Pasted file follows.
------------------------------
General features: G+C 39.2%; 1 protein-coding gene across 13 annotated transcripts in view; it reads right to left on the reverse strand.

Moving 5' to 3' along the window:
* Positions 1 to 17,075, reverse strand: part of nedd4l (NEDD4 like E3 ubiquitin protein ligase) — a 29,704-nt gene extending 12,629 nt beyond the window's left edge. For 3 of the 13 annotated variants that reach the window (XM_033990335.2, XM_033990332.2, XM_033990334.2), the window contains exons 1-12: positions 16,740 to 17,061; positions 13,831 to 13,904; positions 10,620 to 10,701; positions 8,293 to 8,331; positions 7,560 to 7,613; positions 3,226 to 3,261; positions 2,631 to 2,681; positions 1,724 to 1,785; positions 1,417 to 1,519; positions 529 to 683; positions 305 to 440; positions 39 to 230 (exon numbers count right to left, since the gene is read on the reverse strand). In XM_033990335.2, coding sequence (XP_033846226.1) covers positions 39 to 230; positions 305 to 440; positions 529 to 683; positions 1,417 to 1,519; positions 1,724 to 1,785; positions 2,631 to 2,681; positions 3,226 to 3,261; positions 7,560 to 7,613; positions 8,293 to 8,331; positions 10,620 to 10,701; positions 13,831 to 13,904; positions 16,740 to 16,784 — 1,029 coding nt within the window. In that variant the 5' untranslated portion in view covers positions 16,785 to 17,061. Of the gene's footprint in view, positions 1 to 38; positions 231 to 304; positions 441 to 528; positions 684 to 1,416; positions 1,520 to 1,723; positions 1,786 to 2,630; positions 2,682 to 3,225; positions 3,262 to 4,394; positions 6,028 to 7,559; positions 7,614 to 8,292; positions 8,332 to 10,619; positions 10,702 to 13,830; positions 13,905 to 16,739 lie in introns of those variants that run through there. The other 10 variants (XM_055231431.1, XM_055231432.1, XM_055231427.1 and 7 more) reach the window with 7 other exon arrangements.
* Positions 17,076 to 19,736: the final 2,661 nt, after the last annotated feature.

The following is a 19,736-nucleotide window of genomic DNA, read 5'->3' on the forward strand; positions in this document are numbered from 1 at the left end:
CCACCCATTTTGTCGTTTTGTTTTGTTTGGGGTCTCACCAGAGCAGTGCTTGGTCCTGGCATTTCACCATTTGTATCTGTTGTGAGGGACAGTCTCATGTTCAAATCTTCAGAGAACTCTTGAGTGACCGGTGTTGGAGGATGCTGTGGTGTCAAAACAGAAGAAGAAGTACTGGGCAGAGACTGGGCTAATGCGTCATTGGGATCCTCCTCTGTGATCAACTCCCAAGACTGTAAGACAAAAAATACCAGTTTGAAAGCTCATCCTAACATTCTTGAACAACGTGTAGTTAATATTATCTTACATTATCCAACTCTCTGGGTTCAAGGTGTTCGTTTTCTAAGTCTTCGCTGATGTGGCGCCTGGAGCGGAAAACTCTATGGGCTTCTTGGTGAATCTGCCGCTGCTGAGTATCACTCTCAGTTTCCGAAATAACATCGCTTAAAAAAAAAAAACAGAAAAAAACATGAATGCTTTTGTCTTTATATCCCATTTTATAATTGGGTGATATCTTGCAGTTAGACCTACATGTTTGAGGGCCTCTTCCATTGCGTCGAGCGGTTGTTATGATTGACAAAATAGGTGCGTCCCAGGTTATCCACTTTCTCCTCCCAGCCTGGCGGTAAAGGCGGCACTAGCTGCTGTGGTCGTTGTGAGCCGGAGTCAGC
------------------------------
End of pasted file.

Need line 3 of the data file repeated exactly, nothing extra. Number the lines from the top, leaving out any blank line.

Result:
* Positions 1 to 17,075, reverse strand: part of nedd4l (NEDD4 like E3 ubiquitin protein ligase) — a 29,704-nt gene extending 12,629 nt beyond the window's left edge. For 3 of the 13 annotated variants that reach the window (XM_033990335.2, XM_033990332.2, XM_033990334.2), the window contains exons 1-12: positions 16,740 to 17,061; positions 13,831 to 13,904; positions 10,620 to 10,701; positions 8,293 to 8,331; positions 7,560 to 7,613; positions 3,226 to 3,261; positions 2,631 to 2,681; positions 1,724 to 1,785; positions 1,417 to 1,519; positions 529 to 683; positions 305 to 440; positions 39 to 230 (exon numbers count right to left, since the gene is read on the reverse strand). In XM_033990335.2, coding sequence (XP_033846226.1) covers positions 39 to 230; positions 305 to 440; positions 529 to 683; positions 1,417 to 1,519; positions 1,724 to 1,785; positions 2,631 to 2,681; positions 3,226 to 3,261; positions 7,560 to 7,613; positions 8,293 to 8,331; positions 10,620 to 10,701; positions 13,831 to 13,904; positions 16,740 to 16,784 — 1,029 coding nt within the window. In that variant the 5' untranslated portion in view covers positions 16,785 to 17,061. Of the gene's footprint in view, positions 1 to 38; positions 231 to 304; positions 441 to 528; positions 684 to 1,416; positions 1,520 to 1,723; positions 1,786 to 2,630; positions 2,682 to 3,225; positions 3,262 to 4,394; positions 6,028 to 7,559; positions 7,614 to 8,292; positions 8,332 to 10,619; positions 10,702 to 13,830; positions 13,905 to 16,739 lie in introns of those variants that run through there. The other 10 variants (XM_055231431.1, XM_055231432.1, XM_055231427.1 and 7 more) reach the window with 7 other exon arrangements.